Can Worker-Owners Make a Big Factory Run?
This is the conclusion of a two-part series on the TRADOC worker’s cooperative in Mexico. Click here to read part one.
A tire is not just a piece of rubber with a hole in it. I learned this when I visited the workers’ cooperative that makes Cooper tires in El Salto, Mexico. A tire is a sophisticated product that comes about through a chain of chemical processes, lots of machine pounding, and still the intervention of human hands.
A fervent inspection worker pointed out that every single tire is tested under road-like conditions: “If not, it could kill people,” he noted. And, he added practically, “keeping the tires safe saves our jobs.”
These workers went without jobs for three years during the strike that ultimately led to the founding of their co-op. They’ve been building tires as worker-owners since 2005, selling them in the U.S. and Mexico and now paying themselves the highest wage in the tire industry.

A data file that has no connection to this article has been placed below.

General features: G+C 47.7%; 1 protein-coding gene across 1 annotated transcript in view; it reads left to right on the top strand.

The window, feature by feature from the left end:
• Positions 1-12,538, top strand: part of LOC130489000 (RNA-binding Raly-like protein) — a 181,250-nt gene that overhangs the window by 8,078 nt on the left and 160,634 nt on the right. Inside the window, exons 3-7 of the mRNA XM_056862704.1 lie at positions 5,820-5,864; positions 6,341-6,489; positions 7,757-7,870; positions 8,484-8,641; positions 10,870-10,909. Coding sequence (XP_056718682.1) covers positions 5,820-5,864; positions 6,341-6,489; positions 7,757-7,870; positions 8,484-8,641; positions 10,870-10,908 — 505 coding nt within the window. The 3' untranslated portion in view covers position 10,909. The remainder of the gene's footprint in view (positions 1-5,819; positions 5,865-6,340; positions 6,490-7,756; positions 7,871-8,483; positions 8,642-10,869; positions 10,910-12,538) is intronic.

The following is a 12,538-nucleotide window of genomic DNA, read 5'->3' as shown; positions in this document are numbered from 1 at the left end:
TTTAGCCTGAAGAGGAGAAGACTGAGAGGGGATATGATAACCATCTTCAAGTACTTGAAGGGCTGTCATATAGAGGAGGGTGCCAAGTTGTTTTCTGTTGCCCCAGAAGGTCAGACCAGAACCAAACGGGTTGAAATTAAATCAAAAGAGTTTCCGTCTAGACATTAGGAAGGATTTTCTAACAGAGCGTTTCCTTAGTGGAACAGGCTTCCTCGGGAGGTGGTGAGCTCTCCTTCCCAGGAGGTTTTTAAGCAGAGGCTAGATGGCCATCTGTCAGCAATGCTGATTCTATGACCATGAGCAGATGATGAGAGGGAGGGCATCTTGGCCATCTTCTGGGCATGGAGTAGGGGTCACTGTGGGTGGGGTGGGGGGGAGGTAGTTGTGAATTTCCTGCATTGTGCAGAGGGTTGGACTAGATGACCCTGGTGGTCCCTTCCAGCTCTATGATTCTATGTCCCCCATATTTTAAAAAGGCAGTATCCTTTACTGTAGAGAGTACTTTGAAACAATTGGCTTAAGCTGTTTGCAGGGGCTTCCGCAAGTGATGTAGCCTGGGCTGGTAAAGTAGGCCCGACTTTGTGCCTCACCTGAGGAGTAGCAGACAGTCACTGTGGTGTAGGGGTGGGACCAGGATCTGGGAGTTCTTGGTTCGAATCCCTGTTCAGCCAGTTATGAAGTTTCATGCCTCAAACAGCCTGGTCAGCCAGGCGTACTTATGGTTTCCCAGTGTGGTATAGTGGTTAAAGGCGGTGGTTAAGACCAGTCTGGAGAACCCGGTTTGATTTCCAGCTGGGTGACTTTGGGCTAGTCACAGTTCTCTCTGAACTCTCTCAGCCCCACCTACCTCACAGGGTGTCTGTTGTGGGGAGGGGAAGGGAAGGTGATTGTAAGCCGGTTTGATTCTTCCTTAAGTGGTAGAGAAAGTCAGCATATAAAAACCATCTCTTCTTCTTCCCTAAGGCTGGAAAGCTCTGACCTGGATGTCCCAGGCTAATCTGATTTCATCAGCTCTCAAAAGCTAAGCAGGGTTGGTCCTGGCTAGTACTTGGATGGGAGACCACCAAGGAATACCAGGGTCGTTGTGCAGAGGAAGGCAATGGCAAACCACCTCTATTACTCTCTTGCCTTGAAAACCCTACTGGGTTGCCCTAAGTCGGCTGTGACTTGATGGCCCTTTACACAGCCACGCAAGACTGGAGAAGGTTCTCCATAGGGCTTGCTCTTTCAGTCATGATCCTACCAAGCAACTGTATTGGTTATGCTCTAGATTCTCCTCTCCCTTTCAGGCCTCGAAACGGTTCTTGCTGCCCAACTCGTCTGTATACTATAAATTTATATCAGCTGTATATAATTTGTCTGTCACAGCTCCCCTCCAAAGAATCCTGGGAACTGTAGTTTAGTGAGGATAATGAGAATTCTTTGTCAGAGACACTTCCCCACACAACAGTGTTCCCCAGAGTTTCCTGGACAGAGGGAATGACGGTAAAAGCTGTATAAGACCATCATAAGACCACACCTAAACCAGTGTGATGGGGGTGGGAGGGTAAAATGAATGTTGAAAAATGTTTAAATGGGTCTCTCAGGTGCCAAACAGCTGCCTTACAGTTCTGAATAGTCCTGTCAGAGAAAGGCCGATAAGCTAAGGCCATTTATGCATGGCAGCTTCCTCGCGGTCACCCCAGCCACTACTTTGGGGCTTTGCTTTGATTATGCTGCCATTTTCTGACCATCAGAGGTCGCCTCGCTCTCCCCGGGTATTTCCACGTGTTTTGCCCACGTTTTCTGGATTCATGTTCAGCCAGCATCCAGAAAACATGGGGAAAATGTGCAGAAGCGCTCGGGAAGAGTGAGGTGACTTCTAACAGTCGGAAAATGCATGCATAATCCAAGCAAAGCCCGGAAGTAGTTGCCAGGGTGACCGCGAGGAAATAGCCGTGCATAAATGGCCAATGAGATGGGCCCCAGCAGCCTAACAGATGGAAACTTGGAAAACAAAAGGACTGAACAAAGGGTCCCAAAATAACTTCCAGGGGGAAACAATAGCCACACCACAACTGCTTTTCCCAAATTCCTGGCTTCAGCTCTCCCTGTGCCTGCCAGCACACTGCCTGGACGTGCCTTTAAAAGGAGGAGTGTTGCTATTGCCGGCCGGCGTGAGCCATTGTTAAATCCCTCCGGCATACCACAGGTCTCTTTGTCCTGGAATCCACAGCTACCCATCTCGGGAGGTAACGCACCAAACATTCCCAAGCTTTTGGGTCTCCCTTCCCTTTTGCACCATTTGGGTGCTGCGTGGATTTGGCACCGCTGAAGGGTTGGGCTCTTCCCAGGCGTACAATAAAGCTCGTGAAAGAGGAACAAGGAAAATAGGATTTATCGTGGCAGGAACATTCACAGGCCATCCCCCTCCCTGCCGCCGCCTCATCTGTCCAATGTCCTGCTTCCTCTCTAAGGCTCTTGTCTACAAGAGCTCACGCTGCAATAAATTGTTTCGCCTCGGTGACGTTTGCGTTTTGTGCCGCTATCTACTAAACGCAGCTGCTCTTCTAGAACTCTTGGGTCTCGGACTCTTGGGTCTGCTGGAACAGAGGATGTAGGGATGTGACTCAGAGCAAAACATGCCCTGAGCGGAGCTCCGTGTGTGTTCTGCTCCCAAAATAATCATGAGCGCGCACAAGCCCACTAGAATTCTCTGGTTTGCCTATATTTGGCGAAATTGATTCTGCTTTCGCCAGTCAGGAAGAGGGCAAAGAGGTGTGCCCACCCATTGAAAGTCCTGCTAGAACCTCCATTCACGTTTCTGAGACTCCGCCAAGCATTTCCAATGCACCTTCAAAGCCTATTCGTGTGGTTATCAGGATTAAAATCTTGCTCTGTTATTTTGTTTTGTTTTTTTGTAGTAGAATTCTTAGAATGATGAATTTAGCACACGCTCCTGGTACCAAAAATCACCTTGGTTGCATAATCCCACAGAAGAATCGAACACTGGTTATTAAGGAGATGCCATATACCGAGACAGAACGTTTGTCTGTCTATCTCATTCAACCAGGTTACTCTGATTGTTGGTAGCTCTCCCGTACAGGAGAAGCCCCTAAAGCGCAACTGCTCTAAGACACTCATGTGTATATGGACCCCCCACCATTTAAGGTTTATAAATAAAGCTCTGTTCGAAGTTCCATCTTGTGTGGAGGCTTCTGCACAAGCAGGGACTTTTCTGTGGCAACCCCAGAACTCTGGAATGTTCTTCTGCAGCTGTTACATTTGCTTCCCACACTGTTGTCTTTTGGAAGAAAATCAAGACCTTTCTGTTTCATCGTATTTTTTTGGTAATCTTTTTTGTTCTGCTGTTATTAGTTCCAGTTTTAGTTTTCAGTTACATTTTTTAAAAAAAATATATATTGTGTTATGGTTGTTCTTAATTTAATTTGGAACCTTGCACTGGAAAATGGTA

How does a worker cooperative with 1,050 members function? It’s hard enough for worker ownership to succeed at any size, because any company that competes in a market is subject to the same cost-cutting rat race as a capitalist firm. Workers are impelled to hammer themselves and cut their own pay or be driven out of business. And most workers here have just a middle-school education.
Yet the TRADOC co-op—translation: Democratic Workers of the West—is thriving. Enthusiastic worker-owners have modernized their plant, increasing productivity and quality through their skilled work. Those factors together with their admittedly low prices have made it possible for them to compete on the world market.